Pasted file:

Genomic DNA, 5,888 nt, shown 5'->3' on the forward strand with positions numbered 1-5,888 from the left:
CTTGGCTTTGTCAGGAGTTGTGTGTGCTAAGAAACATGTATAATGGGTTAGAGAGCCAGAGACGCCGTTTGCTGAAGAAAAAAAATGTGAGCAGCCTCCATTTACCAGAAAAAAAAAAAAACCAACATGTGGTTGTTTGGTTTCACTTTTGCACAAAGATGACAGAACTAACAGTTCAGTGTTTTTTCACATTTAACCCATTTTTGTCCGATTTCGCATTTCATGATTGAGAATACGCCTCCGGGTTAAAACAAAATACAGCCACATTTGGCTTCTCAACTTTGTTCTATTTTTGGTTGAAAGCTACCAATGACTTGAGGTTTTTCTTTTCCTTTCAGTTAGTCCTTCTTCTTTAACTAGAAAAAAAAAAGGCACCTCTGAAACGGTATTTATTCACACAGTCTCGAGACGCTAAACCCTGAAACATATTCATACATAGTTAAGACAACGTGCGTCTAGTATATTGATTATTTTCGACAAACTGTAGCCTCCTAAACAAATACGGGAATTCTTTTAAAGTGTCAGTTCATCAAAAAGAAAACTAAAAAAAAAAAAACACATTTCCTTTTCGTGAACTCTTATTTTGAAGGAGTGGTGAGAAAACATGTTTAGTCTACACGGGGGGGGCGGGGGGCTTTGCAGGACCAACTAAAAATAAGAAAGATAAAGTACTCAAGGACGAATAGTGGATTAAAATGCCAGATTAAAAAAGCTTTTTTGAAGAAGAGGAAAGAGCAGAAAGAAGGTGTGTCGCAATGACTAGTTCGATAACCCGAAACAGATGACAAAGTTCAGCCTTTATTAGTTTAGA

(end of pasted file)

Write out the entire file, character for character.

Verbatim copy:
Genomic DNA, 5,888 nt, shown 5'->3' on the forward strand with positions numbered 1-5,888 from the left:
CTTGGCTTTGTCAGGAGTTGTGTGTGCTAAGAAACATGTATAATGGGTTAGAGAGCCAGAGACGCCGTTTGCTGAAGAAAAAAAATGTGAGCAGCCTCCATTTACCAGAAAAAAAAAAAAACCAACATGTGGTTGTTTGGTTTCACTTTTGCACAAAGATGACAGAACTAACAGTTCAGTGTTTTTTCACATTTAACCCATTTTTGTCCGATTTCGCATTTCATGATTGAGAATACGCCTCCGGGTTAAAACAAAATACAGCCACATTTGGCTTCTCAACTTTGTTCTATTTTTGGTTGAAAGCTACCAATGACTTGAGGTTTTTCTTTTCCTTTCAGTTAGTCCTTCTTCTTTAACTAGAAAAAAAAAAGGCACCTCTGAAACGGTATTTATTCACACAGTCTCGAGACGCTAAACCCTGAAACATATTCATACATAGTTAAGACAACGTGCGTCTAGTATATTGATTATTTTCGACAAACTGTAGCCTCCTAAACAAATACGGGAATTCTTTTAAAGTGTCAGTTCATCAAAAAGAAAACTAAAAAAAAAAAAACACATTTCCTTTTCGTGAACTCTTATTTTGAAGGAGTGGTGAGAAAACATGTTTAGTCTACACGGGGGGGGCGGGGGGCTTTGCAGGACCAACTAAAAATAAGAAAGATAAAGTACTCAAGGACGAATAGTGGATTAAAATGCCAGATTAAAAAAGCTTTTTTGAAGAAGAGGAAAGAGCAGAAAGAAGGTGTGTCGCAATGACTAGTTCGATAACCCGAAACAGATGACAAAGTTCAGCCTTTATTAGTTTAGA